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Montana Field Guide

Montana Field Guides

Anicia Checkerspot - Euphydryas anicia

Global Rank: G5
State Rank: S5

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General Description
[From Ferris and Brown 1981, Scott 1986, Glassberg 2001, Guppy and Shepard 2001] Forewing 1.6-2.6 cm. Very similar in appearance to the Variegated (= Chalcedon or Variable) Checkerspot (E. chaldedona); considered by some to be a subspecies of that species. The harpe of the male genitalia is the only reliable character for identifying the species (the dorsal arm is longer than that of any other Euphydryas species, and the two arms are almost parallel). Compound eyes brown; antennal clubs luminous yellow with little if any black at base; forewings pointed; outer margin of hindwing comes to a slight point; abdomen often with white subdorsal (off-center) spots; dorsal surface of wings reddish with varying yellow and black bands (more black at higher elevations).

One flight per year; June to early July in montane regions, mostly July at and above treeline (Scott 1986); late May to early July at low elevations in British Columbia, early July to mid-August above treeline (Guppy and Shepard 2001).

Diagnostic Characteristics
Brown compound eyes segregates Euphydryas from other checkerspot genera; larger with forewing tips more pointed than E. editha, which also lacks the off-center white abdominal spots and usually has black on the lower half of the antennal clubs; lacks the wide submarginal red-orange band of E. gillettii. The harpe of the male genitalia is the only reliable character for distinguishing E. anicia from E. chalcedona (the dorasal arm is longer than that of any other Euphydryas species, and the two arms are almost parallel); also the ventral forewing generally lacks a noticeable black band (accent) on the inner side of the postmedian row of apical white patches present on E. chalcedona.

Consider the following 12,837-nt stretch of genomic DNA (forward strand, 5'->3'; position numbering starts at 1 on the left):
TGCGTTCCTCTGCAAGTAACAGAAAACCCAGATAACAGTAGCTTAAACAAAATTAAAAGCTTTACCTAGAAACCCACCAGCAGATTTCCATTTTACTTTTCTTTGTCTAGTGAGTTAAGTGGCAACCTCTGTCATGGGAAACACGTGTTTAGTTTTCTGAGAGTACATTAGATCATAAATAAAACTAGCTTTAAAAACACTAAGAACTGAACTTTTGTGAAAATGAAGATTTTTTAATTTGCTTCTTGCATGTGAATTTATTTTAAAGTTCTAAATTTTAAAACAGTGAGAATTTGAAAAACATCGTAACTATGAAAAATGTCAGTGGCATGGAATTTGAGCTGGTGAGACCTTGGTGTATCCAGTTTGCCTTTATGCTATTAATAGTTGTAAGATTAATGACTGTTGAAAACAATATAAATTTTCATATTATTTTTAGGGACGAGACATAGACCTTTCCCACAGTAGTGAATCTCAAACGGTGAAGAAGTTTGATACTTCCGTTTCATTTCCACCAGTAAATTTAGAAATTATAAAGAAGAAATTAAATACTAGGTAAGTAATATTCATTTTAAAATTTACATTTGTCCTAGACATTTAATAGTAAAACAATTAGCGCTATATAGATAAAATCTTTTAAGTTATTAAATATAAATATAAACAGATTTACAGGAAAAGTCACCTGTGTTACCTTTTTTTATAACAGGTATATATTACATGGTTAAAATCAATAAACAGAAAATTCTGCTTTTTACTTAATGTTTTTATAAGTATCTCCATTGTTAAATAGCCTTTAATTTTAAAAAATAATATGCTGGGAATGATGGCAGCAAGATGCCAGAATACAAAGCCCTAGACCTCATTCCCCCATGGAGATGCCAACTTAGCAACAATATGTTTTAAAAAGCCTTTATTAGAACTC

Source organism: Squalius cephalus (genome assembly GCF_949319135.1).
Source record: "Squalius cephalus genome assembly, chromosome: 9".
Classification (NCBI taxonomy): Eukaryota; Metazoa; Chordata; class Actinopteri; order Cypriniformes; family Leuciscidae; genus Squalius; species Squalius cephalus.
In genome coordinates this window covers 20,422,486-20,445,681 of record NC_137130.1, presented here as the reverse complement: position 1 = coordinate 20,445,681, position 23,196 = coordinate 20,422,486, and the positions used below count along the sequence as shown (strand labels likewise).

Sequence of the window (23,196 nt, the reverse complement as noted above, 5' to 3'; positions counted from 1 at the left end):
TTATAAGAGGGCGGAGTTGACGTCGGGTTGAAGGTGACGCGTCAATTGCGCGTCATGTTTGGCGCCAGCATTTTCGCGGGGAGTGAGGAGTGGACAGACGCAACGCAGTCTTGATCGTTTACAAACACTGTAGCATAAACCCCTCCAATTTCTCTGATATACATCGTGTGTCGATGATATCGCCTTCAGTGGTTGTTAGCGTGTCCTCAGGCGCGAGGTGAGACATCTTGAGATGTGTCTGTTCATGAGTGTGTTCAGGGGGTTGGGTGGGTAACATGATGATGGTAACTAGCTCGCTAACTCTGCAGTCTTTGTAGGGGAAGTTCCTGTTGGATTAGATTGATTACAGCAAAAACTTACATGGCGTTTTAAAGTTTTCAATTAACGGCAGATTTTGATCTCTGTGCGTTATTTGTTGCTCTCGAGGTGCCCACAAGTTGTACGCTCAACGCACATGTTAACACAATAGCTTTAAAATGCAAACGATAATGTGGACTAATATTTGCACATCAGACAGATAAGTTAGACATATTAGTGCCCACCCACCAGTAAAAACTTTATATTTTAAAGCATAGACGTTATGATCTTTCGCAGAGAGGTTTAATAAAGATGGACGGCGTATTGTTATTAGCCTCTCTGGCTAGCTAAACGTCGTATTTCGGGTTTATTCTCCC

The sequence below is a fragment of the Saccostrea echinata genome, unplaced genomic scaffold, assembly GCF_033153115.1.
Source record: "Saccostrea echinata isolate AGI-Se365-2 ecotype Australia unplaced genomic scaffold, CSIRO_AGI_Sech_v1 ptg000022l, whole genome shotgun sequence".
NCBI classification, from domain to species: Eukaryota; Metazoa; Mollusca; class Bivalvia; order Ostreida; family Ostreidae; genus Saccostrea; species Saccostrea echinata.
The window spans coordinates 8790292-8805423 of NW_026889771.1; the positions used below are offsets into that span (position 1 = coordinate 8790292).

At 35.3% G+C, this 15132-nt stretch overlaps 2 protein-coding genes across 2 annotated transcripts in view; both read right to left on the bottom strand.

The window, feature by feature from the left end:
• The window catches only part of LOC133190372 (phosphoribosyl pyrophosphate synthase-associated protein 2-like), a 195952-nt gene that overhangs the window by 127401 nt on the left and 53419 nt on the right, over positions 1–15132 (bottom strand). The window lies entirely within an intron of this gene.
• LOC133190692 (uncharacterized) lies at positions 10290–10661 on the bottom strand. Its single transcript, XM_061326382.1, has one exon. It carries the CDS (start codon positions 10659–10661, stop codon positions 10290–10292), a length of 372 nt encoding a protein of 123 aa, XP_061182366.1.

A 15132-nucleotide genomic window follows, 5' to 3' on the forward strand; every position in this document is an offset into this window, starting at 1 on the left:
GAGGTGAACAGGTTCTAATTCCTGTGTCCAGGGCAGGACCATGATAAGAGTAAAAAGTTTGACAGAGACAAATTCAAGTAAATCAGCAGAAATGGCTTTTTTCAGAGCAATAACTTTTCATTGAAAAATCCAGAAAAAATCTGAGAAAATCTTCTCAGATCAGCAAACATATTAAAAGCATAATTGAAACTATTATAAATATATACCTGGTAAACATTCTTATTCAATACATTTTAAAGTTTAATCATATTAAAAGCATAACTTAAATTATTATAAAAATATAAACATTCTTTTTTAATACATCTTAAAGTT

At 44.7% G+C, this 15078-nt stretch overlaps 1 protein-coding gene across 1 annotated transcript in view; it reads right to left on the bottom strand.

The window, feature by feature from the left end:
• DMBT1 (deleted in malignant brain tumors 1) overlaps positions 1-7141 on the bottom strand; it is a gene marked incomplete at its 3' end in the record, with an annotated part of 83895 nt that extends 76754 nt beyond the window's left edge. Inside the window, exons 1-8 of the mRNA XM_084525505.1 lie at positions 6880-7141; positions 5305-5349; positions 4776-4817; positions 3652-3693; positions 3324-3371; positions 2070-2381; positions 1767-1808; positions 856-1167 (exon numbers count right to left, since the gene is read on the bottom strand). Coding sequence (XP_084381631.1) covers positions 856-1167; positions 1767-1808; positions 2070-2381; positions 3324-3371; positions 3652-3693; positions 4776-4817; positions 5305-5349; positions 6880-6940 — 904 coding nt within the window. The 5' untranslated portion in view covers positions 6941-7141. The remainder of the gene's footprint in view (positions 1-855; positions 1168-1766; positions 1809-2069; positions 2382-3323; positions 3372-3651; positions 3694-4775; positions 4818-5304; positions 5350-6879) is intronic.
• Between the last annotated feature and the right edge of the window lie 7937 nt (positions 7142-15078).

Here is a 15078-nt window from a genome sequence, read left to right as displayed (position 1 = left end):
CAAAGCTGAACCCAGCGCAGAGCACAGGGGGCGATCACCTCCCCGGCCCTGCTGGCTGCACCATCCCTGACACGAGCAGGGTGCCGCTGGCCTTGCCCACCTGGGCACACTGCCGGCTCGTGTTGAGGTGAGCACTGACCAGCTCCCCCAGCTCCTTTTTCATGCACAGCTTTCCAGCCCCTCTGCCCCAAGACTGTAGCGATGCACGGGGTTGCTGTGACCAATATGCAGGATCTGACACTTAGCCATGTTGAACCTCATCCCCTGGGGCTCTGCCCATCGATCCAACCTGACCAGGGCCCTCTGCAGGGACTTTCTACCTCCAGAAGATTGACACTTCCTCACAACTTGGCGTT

Species Range
Montana Range

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Range Comments
Central Alaska south to central California, Arizona, and New Mexico west of the Great Plains, and extreme northern Mexico. Also to the Black Hills of South Dakota (Scott 1986, Glassberg 2001, Guppy and Shepard 2001). Considered common to abundant.

Summary of Observations Submitted for Montana
Number of Observations: 3

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Relative Density



(Observations spanning multiple months or years are excluded from time charts)


Occurs at almost any elevation; in shrub-steppe, grasslands, dry conifer forest and edges, aspen parkland, canyons, montane openings, alpine tundra, mountain summits (Scott 1986, Guppy and Shepard 2001, James and Nunnallee 2011). Xeric and measic meadows, and above treeline in alpine habitat in Glacier National Park (Debinski 1993).

Food Habits
Larvae food plants include Besseya, Castilleja, Mertensia, Orthocarpus, Pedicularis, Penstemon, Plantago, and Symphoricarpos, with Collinsia in spring by overwintered larvae (Scott 1986, James and Nunnallee 2011). Adults of both sexes visit flowers for nectar, adult males also visit mud puddles.

Reproductive Characteristics
Overwintered larvae (stages L3-5) appear as early as late March and as late as late June in Washington. Eggs laid in mid August hatch in about 12 days and develop to L3 larvae in about 14 days. Number of eggs per ovariole (1/8 of total) about 150 (Ehrlich and Ehrlich 1978). Adults eclose about 12 days after pupation. Larvae overwinter at L3 instar, often in web nests on host plants, but also under rocks or litter. Larvae may diapause (overwinter) more than one year if conditions very cold or very dry. Post diapause larvae solitary, do not build nests, and feed openly on host plants. Adult males seek females throughout the day by patrolling all over habitat and/or perching especially on hilltops and exposed vegetation in clearings (Scott 1986, Guppy and Shepard 2001, James and Nunnallee 2011).

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Citation for data on this website:
Anicia Checkerspot — Euphydryas anicia.  Montana Field Guide.  .  Retrieved on , from